Another Israeli succumbs to COVID-19 * Despite suspicion, Netanyahu tests negative for coronavirus.

Israeli Prime Minister Benjamin Netanyahu gestures as he delivers a speech at his Jerusalem office, regarding the new measures that will be taken to fight the coronavirus, March 14, 2020 (photo credit: REUTERS/GALI TIBBON/POOL)
Israeli Prime Minister Benjamin Netanyahu gestures as he delivers a speech at his Jerusalem office, regarding the new measures that will be taken to fight the coronavirus, March 14, 2020 (photo credit: REUTERS/GALI TIBBON/POOL)


The Israeli public is being asked to celebrate Passover, Easter and Ramadan alone, without their extended families and friends, to help stop the spread of the deadly novel coronavirus.

Prime Minister Benjamin Netanyahu rolled out a new set of restrictions Monday evening. They were set to be approved by the cabinet overnight.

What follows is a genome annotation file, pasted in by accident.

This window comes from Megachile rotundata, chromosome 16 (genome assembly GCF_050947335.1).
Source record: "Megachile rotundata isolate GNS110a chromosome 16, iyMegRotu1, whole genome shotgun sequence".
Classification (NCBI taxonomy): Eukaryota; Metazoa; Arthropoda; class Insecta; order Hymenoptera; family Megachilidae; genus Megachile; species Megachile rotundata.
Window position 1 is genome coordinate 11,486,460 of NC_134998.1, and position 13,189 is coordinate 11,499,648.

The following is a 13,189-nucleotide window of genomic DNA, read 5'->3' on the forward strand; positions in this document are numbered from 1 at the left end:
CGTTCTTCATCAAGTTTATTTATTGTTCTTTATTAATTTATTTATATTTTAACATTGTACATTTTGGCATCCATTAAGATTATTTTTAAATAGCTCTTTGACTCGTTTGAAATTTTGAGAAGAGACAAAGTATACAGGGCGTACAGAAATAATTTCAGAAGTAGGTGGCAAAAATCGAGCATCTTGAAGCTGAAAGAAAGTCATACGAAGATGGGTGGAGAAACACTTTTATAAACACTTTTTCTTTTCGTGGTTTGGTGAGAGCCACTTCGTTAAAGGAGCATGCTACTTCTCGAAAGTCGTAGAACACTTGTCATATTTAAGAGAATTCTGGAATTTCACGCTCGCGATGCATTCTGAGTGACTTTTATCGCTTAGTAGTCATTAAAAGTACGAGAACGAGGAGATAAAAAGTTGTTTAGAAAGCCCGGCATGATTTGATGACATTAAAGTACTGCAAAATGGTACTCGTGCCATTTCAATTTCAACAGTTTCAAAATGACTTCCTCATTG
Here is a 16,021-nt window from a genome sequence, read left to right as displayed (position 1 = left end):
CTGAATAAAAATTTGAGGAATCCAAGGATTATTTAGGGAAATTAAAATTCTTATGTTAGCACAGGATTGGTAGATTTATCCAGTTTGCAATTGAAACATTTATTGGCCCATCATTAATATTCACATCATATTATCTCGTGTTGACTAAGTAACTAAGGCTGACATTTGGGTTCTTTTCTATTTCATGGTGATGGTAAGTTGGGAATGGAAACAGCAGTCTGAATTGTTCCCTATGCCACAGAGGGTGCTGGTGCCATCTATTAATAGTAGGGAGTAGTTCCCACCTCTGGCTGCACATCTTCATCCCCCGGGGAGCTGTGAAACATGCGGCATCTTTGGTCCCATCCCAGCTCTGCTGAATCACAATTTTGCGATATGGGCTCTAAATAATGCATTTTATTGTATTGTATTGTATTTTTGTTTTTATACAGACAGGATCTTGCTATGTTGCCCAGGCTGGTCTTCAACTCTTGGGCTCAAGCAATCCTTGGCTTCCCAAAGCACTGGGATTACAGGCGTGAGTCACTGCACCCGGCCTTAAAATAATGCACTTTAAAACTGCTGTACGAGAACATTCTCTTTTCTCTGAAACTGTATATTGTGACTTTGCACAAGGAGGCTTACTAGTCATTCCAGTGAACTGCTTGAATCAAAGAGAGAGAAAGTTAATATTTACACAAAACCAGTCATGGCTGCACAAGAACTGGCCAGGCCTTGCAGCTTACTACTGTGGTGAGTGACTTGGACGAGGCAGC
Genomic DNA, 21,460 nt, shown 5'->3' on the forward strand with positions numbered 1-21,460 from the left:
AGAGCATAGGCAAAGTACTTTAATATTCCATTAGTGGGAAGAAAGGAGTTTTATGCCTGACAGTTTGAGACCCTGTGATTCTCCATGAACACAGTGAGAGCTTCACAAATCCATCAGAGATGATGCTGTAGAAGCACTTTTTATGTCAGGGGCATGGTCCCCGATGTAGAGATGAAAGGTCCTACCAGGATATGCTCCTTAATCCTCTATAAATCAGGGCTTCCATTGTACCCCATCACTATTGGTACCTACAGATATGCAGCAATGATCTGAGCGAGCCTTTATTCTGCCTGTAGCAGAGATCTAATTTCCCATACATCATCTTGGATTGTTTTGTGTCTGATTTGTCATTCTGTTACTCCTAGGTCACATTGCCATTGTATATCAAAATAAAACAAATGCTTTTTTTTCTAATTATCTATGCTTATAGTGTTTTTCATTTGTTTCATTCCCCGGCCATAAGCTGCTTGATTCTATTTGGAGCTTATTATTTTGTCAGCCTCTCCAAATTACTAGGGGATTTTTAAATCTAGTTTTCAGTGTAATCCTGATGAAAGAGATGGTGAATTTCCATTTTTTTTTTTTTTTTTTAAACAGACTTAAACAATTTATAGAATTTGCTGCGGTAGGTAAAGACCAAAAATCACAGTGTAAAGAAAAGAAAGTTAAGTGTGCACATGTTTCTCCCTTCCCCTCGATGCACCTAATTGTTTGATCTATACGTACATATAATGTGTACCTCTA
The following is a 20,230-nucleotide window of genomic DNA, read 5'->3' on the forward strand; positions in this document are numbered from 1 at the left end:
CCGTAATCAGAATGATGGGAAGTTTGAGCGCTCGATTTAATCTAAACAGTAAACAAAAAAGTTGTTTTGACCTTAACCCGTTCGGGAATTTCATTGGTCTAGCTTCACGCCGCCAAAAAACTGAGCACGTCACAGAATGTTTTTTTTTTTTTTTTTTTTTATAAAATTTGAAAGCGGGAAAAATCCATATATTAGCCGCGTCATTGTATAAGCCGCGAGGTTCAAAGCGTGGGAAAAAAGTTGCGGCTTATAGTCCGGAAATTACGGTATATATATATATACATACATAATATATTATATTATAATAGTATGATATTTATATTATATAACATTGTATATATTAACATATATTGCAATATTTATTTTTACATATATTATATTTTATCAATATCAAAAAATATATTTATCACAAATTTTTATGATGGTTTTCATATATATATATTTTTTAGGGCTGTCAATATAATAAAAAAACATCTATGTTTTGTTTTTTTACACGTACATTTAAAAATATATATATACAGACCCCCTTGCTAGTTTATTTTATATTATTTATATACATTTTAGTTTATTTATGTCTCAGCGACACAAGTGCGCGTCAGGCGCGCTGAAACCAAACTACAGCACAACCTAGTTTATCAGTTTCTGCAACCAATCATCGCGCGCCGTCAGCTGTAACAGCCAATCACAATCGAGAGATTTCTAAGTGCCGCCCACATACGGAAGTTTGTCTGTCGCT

The new state-of-emergency orders, which will continue to be subject to fines, include that no more than two people from the same family may gather; offices must reduce their in-house workforces to 15% and ensure that workers maintain two meters between themselves; up to 20 people can attend a funeral; up to 10 people can attend a brit milah circumcision ceremony; weddings can have no guests; prayer services cannot take place even in open spaces; people are asked to pray alone.

Netanyahu also referred to the approaching Passover holiday, saying he “wants to avoid family visits on the eve of the holiday. The goal is not to meet people who have been elsewhere, because this is how the disease spreads. You must give up the visit with the son from the North who comes to see the family in the Center or in the South, give up the encounter with the daughter and grandchildren. There is no choice.